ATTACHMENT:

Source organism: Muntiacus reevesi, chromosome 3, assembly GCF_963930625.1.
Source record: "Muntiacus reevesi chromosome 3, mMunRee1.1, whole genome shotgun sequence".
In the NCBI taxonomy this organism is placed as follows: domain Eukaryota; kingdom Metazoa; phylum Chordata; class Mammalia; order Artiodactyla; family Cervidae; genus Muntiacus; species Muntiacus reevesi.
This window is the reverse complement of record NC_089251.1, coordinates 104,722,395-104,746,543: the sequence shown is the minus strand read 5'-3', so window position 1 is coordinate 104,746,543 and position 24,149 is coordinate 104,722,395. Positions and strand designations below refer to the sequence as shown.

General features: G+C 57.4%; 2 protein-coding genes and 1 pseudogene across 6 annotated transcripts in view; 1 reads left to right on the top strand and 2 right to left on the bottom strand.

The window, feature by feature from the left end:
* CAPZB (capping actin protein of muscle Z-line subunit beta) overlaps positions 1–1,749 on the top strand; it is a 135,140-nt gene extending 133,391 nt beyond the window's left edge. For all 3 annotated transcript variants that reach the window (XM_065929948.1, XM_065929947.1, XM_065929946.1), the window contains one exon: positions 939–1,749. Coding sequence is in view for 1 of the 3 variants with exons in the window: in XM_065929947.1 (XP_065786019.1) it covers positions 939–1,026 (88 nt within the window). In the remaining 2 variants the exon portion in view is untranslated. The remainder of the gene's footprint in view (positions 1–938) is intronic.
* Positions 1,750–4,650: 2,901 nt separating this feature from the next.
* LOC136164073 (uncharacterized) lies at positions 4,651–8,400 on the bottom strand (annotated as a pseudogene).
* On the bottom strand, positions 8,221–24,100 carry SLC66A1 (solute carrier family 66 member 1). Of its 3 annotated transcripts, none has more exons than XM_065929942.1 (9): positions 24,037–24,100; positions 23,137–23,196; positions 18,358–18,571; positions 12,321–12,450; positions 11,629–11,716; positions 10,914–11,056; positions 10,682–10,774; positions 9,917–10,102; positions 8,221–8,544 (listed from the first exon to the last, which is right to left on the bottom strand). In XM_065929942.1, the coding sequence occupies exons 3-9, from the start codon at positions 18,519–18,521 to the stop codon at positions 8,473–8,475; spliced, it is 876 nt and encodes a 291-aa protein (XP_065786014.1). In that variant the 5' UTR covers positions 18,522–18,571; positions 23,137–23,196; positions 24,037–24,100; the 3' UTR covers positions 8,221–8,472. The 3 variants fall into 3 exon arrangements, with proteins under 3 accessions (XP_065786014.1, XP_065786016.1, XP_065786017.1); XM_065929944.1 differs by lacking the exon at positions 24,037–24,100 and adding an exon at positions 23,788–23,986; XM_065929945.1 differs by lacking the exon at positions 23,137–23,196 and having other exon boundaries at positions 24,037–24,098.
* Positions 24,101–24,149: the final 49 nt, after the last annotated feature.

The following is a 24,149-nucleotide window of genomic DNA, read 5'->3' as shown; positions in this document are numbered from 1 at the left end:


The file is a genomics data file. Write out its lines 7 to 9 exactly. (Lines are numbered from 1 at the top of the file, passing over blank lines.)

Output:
* CAPZB (capping actin protein of muscle Z-line subunit beta) overlaps positions 1–1,749 on the top strand; it is a 135,140-nt gene extending 133,391 nt beyond the window's left edge. For all 3 annotated transcript variants that reach the window (XM_065929948.1, XM_065929947.1, XM_065929946.1), the window contains one exon: positions 939–1,749. Coding sequence is in view for 1 of the 3 variants with exons in the window: in XM_065929947.1 (XP_065786019.1) it covers positions 939–1,026 (88 nt within the window). In the remaining 2 variants the exon portion in view is untranslated. The remainder of the gene's footprint in view (positions 1–938) is intronic.
* Positions 1,750–4,650: 2,901 nt separating this feature from the next.
* LOC136164073 (uncharacterized) lies at positions 4,651–8,400 on the bottom strand (annotated as a pseudogene).